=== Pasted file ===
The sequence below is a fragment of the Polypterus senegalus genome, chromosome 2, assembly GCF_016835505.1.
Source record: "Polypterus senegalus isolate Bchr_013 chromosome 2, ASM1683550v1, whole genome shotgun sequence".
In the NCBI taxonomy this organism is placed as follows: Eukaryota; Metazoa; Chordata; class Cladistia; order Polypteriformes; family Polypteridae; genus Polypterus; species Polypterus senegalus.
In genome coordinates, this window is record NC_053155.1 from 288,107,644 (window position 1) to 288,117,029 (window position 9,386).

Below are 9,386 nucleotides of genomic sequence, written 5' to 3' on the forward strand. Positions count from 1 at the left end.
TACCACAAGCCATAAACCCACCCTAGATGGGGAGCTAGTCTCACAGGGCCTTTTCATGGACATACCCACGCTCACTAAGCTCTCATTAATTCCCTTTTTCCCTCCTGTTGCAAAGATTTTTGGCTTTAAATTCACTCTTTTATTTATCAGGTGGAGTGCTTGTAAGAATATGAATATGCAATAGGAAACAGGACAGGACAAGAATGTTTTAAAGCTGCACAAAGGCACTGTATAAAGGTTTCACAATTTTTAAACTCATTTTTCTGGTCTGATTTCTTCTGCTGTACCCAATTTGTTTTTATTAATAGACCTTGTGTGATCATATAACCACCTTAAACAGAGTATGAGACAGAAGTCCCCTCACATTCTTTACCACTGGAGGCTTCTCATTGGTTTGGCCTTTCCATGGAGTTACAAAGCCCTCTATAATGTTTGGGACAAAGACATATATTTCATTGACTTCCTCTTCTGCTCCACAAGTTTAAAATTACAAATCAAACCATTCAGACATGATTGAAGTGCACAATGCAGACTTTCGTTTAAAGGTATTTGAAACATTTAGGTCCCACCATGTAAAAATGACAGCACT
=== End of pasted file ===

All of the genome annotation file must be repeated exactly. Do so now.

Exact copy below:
The sequence below is a fragment of the Polypterus senegalus genome, chromosome 2, assembly GCF_016835505.1.
Source record: "Polypterus senegalus isolate Bchr_013 chromosome 2, ASM1683550v1, whole genome shotgun sequence".
In the NCBI taxonomy this organism is placed as follows: Eukaryota; Metazoa; Chordata; class Cladistia; order Polypteriformes; family Polypteridae; genus Polypterus; species Polypterus senegalus.
In genome coordinates, this window is record NC_053155.1 from 288,107,644 (window position 1) to 288,117,029 (window position 9,386).

Below are 9,386 nucleotides of genomic sequence, written 5' to 3' on the forward strand. Positions count from 1 at the left end.
TACCACAAGCCATAAACCCACCCTAGATGGGGAGCTAGTCTCACAGGGCCTTTTCATGGACATACCCACGCTCACTAAGCTCTCATTAATTCCCTTTTTCCCTCCTGTTGCAAAGATTTTTGGCTTTAAATTCACTCTTTTATTTATCAGGTGGAGTGCTTGTAAGAATATGAATATGCAATAGGAAACAGGACAGGACAAGAATGTTTTAAAGCTGCACAAAGGCACTGTATAAAGGTTTCACAATTTTTAAACTCATTTTTCTGGTCTGATTTCTTCTGCTGTACCCAATTTGTTTTTATTAATAGACCTTGTGTGATCATATAACCACCTTAAACAGAGTATGAGACAGAAGTCCCCTCACATTCTTTACCACTGGAGGCTTCTCATTGGTTTGGCCTTTCCATGGAGTTACAAAGCCCTCTATAATGTTTGGGACAAAGACATATATTTCATTGACTTCCTCTTCTGCTCCACAAGTTTAAAATTACAAATCAAACCATTCAGACATGATTGAAGTGCACAATGCAGACTTTCGTTTAAAGGTATTTGAAACATTTAGGTCCCACCATGTAAAAATGACAGCACT